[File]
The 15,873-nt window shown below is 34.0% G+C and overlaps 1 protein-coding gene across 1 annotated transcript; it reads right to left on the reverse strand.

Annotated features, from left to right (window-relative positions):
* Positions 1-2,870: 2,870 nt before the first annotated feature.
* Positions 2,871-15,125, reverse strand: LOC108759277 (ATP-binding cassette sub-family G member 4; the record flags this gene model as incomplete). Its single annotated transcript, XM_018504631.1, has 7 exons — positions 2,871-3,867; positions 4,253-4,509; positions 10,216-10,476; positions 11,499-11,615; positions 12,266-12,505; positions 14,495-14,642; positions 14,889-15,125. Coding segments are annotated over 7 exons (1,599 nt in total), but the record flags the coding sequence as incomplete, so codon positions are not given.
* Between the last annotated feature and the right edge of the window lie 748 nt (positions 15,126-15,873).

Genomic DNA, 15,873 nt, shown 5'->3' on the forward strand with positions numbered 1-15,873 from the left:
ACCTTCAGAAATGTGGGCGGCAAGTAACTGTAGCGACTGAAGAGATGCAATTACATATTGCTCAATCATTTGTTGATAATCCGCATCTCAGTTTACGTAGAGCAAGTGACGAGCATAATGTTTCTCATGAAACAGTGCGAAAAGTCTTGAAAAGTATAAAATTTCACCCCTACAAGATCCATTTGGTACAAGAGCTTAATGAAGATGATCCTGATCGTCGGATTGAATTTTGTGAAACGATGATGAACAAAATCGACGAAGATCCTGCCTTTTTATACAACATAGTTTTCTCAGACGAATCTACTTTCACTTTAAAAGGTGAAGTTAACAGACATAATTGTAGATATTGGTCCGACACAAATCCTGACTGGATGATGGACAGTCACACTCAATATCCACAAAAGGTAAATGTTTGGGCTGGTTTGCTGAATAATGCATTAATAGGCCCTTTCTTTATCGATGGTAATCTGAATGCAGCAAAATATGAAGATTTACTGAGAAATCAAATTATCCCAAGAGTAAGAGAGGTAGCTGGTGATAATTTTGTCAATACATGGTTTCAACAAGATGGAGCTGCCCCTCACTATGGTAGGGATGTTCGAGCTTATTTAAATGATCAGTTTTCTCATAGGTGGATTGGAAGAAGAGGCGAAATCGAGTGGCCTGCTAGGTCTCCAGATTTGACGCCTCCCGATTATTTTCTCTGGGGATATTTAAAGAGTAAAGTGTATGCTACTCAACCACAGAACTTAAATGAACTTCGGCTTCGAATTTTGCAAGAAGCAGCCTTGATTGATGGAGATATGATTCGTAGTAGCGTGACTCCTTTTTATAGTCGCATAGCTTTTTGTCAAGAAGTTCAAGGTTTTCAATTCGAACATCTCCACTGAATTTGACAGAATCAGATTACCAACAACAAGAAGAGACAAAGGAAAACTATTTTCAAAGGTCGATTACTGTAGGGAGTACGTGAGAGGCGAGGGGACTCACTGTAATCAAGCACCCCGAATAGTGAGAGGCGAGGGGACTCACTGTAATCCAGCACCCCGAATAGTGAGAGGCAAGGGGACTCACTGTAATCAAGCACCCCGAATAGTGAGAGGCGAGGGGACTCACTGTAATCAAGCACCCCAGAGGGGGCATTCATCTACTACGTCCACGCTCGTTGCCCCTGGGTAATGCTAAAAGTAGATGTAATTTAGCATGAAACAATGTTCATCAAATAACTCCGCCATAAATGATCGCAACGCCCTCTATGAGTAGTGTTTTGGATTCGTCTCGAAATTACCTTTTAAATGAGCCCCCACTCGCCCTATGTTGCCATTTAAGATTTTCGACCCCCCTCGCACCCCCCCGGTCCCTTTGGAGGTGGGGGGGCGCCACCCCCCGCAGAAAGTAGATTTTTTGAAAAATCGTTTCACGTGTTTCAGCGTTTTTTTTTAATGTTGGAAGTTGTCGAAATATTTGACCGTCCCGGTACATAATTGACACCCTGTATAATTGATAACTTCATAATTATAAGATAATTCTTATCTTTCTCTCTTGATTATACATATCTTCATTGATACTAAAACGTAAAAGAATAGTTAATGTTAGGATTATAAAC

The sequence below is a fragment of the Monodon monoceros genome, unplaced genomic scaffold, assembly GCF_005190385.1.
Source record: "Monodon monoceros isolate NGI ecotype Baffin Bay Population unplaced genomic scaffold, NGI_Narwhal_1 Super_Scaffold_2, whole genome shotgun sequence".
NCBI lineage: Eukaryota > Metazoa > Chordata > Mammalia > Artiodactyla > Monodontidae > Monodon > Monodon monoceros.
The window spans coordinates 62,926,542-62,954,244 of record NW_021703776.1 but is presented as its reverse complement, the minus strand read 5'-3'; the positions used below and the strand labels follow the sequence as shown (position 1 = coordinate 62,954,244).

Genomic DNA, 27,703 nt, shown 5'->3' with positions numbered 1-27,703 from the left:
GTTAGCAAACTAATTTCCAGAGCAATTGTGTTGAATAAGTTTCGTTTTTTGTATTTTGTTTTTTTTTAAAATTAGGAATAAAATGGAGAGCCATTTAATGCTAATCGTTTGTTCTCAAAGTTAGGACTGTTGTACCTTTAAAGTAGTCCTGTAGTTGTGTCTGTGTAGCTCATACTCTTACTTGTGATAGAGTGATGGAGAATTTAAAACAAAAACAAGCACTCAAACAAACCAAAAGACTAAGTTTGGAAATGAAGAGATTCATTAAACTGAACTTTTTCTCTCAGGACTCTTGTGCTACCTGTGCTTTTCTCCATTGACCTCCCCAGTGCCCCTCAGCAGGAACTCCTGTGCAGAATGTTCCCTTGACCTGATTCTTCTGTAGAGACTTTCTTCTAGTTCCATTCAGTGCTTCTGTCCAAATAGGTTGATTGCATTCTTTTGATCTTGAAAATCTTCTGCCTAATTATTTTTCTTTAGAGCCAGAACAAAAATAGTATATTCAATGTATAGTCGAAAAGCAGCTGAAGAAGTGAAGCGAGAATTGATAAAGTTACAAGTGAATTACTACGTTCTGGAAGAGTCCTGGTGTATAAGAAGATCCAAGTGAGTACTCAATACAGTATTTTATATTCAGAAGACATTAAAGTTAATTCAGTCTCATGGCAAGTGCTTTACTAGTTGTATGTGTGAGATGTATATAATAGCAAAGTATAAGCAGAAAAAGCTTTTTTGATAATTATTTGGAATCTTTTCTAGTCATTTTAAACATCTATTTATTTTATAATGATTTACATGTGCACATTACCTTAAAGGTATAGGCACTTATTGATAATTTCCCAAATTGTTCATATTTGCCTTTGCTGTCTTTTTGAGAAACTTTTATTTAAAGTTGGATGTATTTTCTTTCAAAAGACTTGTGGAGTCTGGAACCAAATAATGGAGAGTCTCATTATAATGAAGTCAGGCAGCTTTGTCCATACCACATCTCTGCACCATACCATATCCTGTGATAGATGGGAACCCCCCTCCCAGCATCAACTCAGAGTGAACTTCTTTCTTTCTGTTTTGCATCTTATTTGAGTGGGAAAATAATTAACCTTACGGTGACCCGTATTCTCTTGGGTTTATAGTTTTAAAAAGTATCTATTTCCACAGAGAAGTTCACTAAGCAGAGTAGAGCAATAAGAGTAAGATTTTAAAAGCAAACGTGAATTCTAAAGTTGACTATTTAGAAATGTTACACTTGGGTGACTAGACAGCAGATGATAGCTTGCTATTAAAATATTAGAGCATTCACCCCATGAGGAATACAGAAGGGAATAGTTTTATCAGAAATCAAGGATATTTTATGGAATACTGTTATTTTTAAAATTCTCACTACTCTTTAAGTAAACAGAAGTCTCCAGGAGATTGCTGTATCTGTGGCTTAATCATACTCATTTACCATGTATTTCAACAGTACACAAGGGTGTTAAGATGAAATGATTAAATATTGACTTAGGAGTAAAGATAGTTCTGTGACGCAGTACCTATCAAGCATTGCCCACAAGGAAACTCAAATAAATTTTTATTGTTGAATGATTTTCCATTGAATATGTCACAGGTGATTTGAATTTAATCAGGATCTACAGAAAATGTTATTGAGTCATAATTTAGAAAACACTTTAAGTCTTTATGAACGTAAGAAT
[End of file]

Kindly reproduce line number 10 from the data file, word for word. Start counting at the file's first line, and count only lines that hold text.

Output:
NCBI lineage: Eukaryota > Metazoa > Chordata > Mammalia > Artiodactyla > Monodontidae > Monodon > Monodon monoceros.